Bank Employee Admits Submitting False Loan Application
PITTSBURGH, Pa. ‑ A resident of Ross Township, Penn., pleaded guilty today in federal court to a charge of bank fraud, United States Attorney David J. Hickton announced today.
Matthew Bizyak, 37, pleaded guilty to one count before United States District Judge Arthur J. Schwab.
In connection with the guilty plea, the court was advised that Bizyak, while an employee of Huntington Bank, submitted a loan application in the name of another individual without that individual=s authorization. The loan application contained several misrepresentations, including the that the borrower had owned an accounting business with three employees, that it was in business for 20 years, had annual revenue of $450,000, and a net worth of $500,000.
Judge Schwab scheduled sentencing for Feb. 4, 2011. The law provides for a total sentence of 30 years in prison, a fine of $1,000,000, or both. Under the Federal Sentencing Guidelines, the actual sentence imposed is based upon the seriousness of the offense and the criminal history, if any, of the defendant.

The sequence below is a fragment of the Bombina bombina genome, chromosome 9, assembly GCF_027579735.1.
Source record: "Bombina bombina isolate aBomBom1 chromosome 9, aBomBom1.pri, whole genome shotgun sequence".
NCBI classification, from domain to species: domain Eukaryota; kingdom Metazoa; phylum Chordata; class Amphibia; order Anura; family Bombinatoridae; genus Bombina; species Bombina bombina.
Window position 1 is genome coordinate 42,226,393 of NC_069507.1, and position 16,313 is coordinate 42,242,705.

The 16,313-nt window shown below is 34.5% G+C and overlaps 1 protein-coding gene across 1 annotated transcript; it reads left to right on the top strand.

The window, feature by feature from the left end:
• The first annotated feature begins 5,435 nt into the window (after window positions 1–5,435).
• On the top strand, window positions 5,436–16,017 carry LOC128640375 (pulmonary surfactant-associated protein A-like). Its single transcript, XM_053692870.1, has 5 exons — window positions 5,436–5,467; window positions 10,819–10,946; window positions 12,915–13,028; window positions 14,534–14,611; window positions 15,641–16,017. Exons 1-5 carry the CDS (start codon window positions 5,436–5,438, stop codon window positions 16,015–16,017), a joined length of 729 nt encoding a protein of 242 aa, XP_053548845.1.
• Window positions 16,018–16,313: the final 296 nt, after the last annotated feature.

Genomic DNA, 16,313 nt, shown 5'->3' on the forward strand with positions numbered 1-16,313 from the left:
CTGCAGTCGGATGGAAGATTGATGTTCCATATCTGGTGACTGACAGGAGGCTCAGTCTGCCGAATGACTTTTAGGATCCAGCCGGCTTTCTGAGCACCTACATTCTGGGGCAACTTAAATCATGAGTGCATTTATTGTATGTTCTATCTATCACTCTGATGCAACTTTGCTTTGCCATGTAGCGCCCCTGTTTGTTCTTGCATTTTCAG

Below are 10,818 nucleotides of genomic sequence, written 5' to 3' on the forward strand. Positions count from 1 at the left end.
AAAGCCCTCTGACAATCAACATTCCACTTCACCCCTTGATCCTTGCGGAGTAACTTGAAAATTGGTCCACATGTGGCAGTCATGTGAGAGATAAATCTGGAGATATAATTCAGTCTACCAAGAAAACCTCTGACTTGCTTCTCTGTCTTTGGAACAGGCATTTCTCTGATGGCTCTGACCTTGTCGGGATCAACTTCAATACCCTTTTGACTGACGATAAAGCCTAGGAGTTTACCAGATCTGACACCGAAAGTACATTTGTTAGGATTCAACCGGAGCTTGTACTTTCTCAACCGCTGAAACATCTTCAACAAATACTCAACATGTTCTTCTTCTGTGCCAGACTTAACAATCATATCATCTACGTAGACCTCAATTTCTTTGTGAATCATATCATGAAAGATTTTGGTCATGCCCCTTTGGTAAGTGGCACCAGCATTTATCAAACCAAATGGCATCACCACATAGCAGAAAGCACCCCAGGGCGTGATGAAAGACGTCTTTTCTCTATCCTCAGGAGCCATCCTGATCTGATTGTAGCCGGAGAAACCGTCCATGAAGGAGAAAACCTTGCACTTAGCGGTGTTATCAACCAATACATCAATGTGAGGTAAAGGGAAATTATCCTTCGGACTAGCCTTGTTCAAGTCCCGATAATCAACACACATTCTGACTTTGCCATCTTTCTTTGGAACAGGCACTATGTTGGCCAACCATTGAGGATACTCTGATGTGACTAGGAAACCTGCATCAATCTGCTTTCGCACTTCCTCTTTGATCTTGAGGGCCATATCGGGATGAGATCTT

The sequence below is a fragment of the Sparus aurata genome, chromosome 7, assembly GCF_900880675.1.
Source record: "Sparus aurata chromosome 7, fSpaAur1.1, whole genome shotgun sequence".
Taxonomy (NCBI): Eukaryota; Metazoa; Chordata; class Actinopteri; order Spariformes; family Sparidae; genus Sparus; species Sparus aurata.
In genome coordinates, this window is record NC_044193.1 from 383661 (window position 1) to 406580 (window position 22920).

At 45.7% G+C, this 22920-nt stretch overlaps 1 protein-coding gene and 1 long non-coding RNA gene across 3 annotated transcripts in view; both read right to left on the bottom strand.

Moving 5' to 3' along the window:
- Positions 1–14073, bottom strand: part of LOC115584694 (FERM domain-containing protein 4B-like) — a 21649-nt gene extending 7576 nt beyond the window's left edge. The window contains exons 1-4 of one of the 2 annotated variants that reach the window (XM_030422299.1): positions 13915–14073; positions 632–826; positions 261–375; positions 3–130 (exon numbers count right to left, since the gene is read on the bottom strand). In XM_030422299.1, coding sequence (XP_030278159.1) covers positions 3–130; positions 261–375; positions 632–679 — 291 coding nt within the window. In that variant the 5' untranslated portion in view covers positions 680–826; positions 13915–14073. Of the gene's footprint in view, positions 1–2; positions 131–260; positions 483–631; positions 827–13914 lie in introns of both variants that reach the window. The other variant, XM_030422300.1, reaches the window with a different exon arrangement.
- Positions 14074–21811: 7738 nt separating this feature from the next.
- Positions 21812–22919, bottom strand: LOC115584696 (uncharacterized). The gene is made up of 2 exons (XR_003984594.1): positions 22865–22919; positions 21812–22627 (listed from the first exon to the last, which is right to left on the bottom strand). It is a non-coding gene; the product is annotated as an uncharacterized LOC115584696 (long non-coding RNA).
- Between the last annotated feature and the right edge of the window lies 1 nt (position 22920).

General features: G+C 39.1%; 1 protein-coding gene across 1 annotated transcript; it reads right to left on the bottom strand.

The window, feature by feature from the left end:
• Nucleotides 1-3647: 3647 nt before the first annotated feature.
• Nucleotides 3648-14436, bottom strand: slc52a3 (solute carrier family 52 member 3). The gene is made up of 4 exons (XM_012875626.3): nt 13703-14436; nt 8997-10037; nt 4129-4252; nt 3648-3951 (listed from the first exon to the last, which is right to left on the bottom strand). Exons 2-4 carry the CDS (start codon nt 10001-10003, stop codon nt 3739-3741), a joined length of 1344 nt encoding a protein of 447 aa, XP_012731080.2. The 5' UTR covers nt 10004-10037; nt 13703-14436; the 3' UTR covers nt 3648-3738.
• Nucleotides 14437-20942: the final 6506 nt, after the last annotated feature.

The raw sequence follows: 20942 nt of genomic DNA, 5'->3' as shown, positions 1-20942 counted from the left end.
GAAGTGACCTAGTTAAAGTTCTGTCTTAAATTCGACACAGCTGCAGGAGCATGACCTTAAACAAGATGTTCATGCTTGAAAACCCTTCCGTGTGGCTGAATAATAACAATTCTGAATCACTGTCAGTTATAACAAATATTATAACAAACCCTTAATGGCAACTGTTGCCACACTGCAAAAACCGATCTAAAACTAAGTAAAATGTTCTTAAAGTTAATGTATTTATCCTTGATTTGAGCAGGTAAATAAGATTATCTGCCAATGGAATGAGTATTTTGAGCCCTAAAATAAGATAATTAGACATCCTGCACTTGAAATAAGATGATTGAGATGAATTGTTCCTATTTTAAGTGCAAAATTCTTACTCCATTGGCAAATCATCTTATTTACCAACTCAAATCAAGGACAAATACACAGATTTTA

Assistant United States Attorney Brendan T. Conway is prosecuting this case on behalf of the government.
The Mortgage Fraud Task Force conducted the investigation conducted the investigation that led to the prosecution of Bizyak. The Mortgage Fraud Task Force is comprised of investigators from federal, state and local law enforcement agencies and others involved in the mortgage industry. Federal law enforcement agencies participating in the Mortgage Task Force include the Federal Bureau of Investigation; the Internal Revenue Service, Criminal Investigation; the United States Department of Housing and Urban Development, Office of Inspector General; the United States Postal Inspection Service; and the United States Secret Service. Other Mortgage Fraud Task Force members include the Allegheny County Sheriff's Office; the Pennsylvania Attorney General's Office, Bureau of Consumer Protection; the Pennsylvania Department of Banking; the Pennsylvania Department of State, Bureau of Enforcement and Investigation; and the United States Trustee's Office.
Mortgage industry members with knowledge of fraudulent activity are encouraged to call the Mortgage Fraud Task Force at (412) 894‑7550. Consumers are encouraged to report suspected mortgage fraud by calling the Pennsylvania Attorney General's Consumer Protection Hotline at (800) 441‑2555.
Protect yourself from fraud, and report suspected cases of financial fraud to local law enforcement.